Reports and Campaigns
Reports and campaigns:
No to new grammars
Grammar schools are socially exclusive and disadvantage kids from poorer families, photo by Teo Sze Lee (Creative Commons) (Click to enlarge)
A secondary school teacher, Birmingham
Theresa May has announced she wants to lift the ban on selective secondary schools, a measure she states will increase social mobility. This claim could not be further from the truth.
Figures from Buckinghamshire, where all pupils are entered for the 11+ grammar school entry exam, show pupils are two and a half times more likely to pass if they went to a private school. The pass rate for pupils claiming free school meals is one eighth of the average.
Far from improving social mobility, reintroducing grammar schools will reinforce the disadvantages faced by children from poorer backgrounds. Resources will go to selective secondaries at the expense of comprehensives, instead of funding high-quality, well-rounded education for all.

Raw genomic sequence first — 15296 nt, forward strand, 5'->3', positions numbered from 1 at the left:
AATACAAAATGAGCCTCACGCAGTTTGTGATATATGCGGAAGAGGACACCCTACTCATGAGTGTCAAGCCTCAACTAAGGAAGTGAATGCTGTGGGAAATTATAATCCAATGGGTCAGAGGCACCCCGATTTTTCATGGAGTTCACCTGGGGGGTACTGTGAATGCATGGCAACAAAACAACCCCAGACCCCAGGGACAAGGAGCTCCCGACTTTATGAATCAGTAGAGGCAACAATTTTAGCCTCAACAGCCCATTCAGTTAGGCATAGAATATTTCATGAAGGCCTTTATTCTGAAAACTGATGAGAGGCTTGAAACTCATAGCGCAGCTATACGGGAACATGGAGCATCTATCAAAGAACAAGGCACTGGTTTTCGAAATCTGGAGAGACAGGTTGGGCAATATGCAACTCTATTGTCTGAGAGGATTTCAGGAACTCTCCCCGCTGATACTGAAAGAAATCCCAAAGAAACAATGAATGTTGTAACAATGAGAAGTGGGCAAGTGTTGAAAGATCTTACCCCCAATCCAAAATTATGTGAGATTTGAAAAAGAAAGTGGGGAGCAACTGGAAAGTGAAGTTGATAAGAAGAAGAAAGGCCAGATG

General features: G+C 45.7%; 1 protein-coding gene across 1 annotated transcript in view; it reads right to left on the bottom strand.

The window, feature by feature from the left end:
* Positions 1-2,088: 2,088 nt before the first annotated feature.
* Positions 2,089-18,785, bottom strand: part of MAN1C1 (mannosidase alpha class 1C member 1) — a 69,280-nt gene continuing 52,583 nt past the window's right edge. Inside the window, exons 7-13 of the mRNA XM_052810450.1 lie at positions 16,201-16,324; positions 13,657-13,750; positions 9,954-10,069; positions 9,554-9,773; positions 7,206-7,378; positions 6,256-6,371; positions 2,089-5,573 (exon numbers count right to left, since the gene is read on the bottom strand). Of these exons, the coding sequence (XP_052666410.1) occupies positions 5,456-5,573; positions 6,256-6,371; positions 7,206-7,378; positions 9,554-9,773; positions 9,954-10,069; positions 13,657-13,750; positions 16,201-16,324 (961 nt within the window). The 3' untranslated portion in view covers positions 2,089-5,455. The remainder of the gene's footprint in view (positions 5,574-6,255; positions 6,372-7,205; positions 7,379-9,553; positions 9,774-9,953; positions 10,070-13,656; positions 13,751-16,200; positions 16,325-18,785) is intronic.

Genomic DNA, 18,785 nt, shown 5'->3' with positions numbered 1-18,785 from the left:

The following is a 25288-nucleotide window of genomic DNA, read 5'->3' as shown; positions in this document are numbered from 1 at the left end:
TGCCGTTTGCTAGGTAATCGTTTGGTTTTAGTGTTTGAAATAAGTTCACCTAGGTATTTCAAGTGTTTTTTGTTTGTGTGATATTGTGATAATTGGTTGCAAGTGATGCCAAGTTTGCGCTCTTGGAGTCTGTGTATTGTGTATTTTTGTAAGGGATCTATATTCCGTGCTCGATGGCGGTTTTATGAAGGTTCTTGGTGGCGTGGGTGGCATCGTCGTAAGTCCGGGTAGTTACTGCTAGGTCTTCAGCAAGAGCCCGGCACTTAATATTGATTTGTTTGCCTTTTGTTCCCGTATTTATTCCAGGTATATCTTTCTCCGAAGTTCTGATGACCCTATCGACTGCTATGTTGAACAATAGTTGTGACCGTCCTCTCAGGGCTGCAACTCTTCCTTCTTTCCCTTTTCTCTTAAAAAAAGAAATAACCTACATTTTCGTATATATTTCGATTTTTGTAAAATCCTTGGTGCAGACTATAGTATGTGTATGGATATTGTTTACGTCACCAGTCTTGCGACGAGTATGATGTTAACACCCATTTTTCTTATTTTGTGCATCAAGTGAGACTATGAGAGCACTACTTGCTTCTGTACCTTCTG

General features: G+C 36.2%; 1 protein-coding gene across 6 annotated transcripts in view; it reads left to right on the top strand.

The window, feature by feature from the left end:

The Tories' attacks on education have shown they have no interest in improving the lives of the working class. The government has already removed the accountability of schools through academies and free schools, leading to employing unqualified teachers, bypassing nationally agreed pay and conditions, and cutting vital support staff.
As a trainee teacher, I have witnessed the difficulties teachers face, including the pressures of forced academisation, high workload and having to prepare pupils for increasingly exhausting exams. The true cost of the Conservatives' drive to marketise education was recently revealed by Channel 4's 'Dispatches' and the Observer. They exposed academy headteachers abusing public money by claiming lavish expenses.
Grammar schools, academies, private schools and free schools only further inequality and unaccountability. Instead of grammar schools, we need properly funded and staffed comprehensive schools which do not decide pupils' futures at the age of eleven.